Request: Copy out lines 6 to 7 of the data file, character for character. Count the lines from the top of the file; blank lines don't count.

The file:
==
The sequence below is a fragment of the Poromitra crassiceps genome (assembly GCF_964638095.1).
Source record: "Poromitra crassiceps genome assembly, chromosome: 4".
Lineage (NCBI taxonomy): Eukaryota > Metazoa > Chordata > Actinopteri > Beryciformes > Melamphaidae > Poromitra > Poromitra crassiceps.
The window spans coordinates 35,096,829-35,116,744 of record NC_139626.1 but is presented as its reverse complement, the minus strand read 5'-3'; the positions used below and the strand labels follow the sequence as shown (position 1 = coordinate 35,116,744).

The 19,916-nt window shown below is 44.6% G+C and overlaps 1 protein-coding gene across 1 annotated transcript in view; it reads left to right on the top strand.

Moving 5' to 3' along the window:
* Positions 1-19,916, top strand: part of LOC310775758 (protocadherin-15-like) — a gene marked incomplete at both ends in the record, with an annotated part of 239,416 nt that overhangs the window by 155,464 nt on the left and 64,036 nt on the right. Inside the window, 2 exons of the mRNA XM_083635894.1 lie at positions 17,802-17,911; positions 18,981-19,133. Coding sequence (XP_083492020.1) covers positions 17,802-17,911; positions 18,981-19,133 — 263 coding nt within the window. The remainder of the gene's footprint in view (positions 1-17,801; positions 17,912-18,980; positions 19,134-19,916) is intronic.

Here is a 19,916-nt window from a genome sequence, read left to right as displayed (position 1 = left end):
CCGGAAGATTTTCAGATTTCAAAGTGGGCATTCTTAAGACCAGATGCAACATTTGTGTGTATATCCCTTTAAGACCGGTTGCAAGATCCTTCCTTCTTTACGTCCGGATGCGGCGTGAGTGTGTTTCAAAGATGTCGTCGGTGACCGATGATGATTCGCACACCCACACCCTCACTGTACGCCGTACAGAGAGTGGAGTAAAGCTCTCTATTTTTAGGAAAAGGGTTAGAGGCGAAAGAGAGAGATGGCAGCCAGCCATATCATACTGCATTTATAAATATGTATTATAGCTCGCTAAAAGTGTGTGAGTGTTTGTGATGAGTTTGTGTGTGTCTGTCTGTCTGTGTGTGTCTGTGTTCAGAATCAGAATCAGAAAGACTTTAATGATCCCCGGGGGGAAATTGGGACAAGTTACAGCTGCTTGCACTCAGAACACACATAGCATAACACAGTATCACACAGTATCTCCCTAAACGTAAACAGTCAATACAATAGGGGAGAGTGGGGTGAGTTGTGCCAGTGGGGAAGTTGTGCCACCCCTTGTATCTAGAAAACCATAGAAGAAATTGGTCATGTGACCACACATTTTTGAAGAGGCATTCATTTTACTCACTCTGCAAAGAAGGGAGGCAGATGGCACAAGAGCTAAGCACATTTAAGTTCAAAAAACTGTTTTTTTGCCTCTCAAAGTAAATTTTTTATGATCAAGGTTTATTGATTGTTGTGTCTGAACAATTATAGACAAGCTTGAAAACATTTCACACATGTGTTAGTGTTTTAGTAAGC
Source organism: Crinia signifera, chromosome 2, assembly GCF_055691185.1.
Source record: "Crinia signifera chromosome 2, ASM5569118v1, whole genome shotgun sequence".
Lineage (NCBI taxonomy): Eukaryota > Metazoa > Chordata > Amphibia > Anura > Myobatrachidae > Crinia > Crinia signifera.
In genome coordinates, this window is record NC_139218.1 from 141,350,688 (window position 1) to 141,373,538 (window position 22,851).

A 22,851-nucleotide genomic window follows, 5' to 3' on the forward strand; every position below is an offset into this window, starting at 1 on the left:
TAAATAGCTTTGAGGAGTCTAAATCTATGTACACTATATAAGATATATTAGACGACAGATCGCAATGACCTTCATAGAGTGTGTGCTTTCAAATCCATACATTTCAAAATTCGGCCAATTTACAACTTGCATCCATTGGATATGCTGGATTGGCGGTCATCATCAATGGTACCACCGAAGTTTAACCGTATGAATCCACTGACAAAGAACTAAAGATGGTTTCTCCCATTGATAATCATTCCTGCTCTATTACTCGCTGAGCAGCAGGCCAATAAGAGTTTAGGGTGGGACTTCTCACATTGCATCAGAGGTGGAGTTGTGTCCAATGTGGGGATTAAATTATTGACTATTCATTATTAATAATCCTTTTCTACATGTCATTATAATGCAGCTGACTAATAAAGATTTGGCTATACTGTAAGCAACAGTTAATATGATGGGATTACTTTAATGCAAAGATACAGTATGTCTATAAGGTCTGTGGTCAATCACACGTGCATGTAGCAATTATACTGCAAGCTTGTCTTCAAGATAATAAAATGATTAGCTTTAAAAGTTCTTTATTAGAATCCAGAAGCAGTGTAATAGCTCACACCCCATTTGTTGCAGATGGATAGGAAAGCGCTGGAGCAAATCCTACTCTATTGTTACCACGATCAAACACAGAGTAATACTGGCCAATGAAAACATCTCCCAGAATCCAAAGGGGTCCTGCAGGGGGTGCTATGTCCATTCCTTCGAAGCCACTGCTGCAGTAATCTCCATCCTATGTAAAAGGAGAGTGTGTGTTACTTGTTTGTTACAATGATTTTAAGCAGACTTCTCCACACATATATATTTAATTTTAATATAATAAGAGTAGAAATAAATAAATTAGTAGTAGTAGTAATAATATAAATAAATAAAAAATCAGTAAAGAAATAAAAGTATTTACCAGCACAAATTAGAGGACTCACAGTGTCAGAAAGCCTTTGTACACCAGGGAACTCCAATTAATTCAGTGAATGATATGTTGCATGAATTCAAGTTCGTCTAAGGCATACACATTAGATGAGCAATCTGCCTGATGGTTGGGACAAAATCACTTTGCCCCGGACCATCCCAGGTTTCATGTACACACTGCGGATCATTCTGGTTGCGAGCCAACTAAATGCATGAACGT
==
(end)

Moving 5' to 3' along the window:
* Positions 1-19,916, top strand: part of LOC310775758 (protocadherin-15-like) — a gene marked incomplete at both ends in the record, with an annotated part of 239,416 nt that overhangs the window by 155,464 nt on the left and 64,036 nt on the right. Inside the window, 2 exons of the mRNA XM_083635894.1 lie at positions 17,802-17,911; positions 18,981-19,133. Coding sequence (XP_083492020.1) covers positions 17,802-17,911; positions 18,981-19,133 — 263 coding nt within the window. The remainder of the gene's footprint in view (positions 1-17,801; positions 17,912-18,980; positions 19,134-19,916) is intronic.